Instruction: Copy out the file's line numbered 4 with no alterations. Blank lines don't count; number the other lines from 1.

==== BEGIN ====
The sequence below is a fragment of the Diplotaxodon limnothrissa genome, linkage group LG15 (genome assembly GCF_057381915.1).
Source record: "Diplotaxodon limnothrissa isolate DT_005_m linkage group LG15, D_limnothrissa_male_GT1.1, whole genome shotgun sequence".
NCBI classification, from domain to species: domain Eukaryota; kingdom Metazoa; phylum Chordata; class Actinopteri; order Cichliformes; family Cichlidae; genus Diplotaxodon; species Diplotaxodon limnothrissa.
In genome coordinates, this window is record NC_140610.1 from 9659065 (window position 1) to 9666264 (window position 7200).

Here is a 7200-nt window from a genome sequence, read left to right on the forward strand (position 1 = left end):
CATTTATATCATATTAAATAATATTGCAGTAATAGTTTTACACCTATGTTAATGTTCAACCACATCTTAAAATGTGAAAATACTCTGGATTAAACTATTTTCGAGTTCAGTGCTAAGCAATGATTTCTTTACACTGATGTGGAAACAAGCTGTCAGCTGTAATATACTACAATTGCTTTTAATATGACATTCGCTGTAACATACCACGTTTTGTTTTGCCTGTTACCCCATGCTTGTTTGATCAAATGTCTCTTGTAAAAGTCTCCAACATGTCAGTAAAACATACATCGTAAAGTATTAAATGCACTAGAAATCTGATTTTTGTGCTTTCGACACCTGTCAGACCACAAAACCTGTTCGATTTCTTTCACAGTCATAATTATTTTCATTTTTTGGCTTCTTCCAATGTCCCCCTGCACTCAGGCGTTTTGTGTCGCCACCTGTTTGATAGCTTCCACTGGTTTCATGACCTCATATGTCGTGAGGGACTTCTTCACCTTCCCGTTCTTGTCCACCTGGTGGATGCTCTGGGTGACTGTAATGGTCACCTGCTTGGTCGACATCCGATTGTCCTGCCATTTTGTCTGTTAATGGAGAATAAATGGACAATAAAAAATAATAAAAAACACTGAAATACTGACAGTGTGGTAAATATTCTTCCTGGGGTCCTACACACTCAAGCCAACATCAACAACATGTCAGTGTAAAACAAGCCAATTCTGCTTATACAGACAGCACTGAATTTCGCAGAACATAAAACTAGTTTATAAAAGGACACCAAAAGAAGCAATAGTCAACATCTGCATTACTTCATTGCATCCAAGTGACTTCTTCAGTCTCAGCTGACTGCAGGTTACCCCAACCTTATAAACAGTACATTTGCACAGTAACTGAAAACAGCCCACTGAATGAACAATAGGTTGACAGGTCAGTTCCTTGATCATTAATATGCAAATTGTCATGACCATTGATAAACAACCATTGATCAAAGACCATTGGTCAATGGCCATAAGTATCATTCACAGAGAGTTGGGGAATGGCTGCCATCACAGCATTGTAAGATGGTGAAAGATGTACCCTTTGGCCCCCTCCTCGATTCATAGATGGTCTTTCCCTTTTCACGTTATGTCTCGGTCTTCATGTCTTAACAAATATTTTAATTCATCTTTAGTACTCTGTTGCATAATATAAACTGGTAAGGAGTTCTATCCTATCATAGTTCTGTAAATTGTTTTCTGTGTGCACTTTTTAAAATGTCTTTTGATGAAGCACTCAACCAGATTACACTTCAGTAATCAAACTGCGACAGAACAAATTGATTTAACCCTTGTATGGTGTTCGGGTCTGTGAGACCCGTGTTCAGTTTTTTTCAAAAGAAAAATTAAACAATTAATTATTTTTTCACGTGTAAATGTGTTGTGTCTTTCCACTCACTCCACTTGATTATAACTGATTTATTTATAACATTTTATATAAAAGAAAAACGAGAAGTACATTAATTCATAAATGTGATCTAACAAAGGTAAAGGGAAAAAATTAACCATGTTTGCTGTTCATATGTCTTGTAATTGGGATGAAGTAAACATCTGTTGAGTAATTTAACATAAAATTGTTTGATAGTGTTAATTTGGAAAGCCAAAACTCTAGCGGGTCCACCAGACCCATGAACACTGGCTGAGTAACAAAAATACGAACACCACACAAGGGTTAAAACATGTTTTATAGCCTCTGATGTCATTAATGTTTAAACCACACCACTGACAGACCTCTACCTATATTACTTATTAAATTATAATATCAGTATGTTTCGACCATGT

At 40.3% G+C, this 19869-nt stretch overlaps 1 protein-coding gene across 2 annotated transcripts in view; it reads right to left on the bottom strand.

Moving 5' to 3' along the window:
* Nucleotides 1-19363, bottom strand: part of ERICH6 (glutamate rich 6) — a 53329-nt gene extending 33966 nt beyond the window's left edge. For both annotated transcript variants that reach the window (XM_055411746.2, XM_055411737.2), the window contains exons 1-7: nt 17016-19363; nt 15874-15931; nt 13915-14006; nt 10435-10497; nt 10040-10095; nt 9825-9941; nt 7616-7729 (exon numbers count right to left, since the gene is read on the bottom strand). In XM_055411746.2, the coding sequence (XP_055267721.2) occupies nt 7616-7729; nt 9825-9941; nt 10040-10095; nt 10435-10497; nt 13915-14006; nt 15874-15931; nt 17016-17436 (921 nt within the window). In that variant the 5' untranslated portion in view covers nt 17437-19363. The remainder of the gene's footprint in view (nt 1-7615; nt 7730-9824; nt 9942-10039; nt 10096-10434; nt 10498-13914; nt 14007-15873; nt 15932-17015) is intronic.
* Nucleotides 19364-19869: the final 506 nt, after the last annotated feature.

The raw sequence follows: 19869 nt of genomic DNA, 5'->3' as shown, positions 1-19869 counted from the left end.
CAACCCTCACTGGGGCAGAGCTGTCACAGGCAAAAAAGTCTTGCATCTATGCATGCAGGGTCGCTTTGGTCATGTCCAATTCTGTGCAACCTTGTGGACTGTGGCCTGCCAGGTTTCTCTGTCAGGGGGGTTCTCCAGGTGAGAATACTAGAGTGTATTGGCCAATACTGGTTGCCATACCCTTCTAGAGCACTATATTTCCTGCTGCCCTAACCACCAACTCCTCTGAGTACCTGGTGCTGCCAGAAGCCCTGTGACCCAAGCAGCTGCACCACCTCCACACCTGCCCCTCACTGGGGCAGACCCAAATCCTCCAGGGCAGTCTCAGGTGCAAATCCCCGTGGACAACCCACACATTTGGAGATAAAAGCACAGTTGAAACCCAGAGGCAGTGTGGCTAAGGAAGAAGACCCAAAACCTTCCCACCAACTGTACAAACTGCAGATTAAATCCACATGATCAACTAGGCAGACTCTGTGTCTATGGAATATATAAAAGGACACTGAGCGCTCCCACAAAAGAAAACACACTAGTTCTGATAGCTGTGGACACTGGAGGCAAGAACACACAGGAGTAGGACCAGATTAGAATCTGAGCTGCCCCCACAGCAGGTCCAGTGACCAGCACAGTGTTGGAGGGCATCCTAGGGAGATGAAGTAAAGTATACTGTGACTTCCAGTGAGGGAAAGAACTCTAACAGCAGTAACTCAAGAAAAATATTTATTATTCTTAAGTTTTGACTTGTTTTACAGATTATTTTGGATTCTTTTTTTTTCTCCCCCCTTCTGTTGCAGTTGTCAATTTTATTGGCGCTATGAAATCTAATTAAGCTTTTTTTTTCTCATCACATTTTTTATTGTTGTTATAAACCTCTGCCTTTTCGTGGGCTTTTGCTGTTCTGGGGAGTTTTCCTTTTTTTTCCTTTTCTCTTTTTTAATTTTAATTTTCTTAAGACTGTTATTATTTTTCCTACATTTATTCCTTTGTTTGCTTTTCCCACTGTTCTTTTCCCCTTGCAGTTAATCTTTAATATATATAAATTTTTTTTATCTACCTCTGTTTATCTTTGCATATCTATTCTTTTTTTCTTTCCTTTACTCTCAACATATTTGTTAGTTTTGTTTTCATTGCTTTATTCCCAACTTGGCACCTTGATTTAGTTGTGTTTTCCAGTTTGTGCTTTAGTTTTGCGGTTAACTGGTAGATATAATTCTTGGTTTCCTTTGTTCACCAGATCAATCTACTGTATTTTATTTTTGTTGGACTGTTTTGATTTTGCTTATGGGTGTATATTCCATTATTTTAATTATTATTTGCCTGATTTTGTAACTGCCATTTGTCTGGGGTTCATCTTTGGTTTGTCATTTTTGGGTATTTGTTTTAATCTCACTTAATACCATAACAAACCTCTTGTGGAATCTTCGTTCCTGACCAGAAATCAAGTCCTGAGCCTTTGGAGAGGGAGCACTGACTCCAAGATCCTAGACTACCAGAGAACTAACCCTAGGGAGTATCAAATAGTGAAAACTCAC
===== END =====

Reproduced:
In genome coordinates, this window is record NC_140610.1 from 9659065 (window position 1) to 9666264 (window position 7200).